The region produces almost one-third of U.S. commodity crops and livestock protein, which affects other agricultural industries, small businesses, land values and community tax bases, says Amy Kremen, project manager at the U.S. Department of Agriculture-funded Ogallala Water Coordinated Agriculture Project, which supports water management.
Lake Mead is at the lowest water levels in its 85-year history. Federal officials who manage the lake expect to soon declare a water shortage.
But because water doesn’t recharge easily in most areas, if it runs out, it could be gone for hundreds if not thousands of years.
Though groundwater in Texas can recharge to a degree, by percolating through playa lakes, many have been plowed over and no longer function.
And in Texas, along with parts of New Mexico and Oklahoma, water is disappearing more rapidly than elsewhere in the aquifer, also called the High Plains. Less-frequent rain linked to climate change means groundwater often is the only option for farmers, forcing tough choices.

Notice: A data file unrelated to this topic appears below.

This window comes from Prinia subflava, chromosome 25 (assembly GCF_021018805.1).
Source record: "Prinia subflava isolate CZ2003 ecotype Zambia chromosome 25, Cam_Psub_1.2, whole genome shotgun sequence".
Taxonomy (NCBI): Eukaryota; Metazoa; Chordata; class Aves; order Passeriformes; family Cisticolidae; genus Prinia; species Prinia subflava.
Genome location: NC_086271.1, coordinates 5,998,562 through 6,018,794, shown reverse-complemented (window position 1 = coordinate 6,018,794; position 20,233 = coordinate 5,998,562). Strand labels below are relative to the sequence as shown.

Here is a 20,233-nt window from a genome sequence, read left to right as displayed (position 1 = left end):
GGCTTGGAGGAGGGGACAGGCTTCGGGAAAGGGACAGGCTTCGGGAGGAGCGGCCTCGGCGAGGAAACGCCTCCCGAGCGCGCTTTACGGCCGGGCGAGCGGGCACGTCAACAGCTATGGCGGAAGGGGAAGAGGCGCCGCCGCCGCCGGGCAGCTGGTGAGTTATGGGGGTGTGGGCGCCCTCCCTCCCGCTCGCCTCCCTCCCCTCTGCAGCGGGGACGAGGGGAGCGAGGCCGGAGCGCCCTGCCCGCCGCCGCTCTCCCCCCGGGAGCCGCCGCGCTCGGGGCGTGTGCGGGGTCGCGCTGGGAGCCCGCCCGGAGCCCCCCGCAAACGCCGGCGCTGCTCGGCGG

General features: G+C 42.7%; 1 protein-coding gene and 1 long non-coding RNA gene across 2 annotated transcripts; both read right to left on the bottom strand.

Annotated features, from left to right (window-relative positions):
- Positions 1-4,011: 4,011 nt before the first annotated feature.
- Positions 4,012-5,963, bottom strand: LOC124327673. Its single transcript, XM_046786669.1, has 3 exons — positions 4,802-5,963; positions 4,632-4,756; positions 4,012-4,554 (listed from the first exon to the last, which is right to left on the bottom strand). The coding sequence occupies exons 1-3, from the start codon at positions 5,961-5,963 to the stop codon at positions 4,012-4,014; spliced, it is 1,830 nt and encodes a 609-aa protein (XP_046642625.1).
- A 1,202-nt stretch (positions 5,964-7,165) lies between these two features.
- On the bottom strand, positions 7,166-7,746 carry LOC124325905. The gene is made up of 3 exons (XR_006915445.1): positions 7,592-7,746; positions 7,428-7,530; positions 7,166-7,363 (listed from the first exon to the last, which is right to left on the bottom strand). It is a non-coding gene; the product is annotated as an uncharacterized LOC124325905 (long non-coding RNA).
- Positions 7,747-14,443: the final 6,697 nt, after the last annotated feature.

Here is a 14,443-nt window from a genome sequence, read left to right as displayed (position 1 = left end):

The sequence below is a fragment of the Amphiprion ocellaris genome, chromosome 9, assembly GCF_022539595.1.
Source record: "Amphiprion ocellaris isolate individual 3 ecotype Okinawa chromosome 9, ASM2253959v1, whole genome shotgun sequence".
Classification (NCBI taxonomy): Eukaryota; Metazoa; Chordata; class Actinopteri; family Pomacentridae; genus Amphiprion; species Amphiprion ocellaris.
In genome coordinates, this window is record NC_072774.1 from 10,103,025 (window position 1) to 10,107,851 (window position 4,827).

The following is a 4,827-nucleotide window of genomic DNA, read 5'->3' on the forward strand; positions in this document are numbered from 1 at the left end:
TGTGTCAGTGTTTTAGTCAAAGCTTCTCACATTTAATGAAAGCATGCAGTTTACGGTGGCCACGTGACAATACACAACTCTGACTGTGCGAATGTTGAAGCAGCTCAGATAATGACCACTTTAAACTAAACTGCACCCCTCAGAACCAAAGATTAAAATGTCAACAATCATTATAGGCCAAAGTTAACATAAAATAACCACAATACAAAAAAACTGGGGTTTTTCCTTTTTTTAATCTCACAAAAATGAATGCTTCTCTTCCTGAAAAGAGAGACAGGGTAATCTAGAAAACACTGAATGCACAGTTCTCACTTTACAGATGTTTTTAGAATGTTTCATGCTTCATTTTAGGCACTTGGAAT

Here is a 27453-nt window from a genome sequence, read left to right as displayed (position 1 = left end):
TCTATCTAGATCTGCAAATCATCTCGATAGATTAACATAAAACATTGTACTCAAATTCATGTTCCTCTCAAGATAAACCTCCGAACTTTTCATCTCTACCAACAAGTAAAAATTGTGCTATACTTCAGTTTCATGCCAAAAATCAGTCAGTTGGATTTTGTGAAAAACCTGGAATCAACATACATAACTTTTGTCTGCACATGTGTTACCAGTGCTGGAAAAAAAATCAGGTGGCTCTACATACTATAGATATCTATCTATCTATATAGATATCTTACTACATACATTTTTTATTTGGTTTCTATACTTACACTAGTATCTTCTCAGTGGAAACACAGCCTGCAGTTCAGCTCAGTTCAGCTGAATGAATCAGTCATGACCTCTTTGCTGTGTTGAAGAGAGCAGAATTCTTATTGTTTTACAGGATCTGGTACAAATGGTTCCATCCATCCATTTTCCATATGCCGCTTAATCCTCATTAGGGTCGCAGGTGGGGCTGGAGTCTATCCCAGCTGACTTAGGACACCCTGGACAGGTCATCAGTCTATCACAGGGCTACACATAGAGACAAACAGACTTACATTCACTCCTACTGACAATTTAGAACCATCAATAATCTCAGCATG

Some are growing crops that require less water or investing in more efficient irrigation systems. Others, like Black, also are replacing cash crops with livestock and pastureland.
And more are returning land to its roots — by planting native grasses that green with the slightest rain and grow dense roots that hold soil in place.
“There’s a reason Mother Nature selected those plants to be in those areas,” says Nick Bamert, whose father started a Muleshoe-based seed company specializing in native grasses 70 years ago. “The natives ... will persist because they’ve seen the coldest winters and the hottest dry summers.”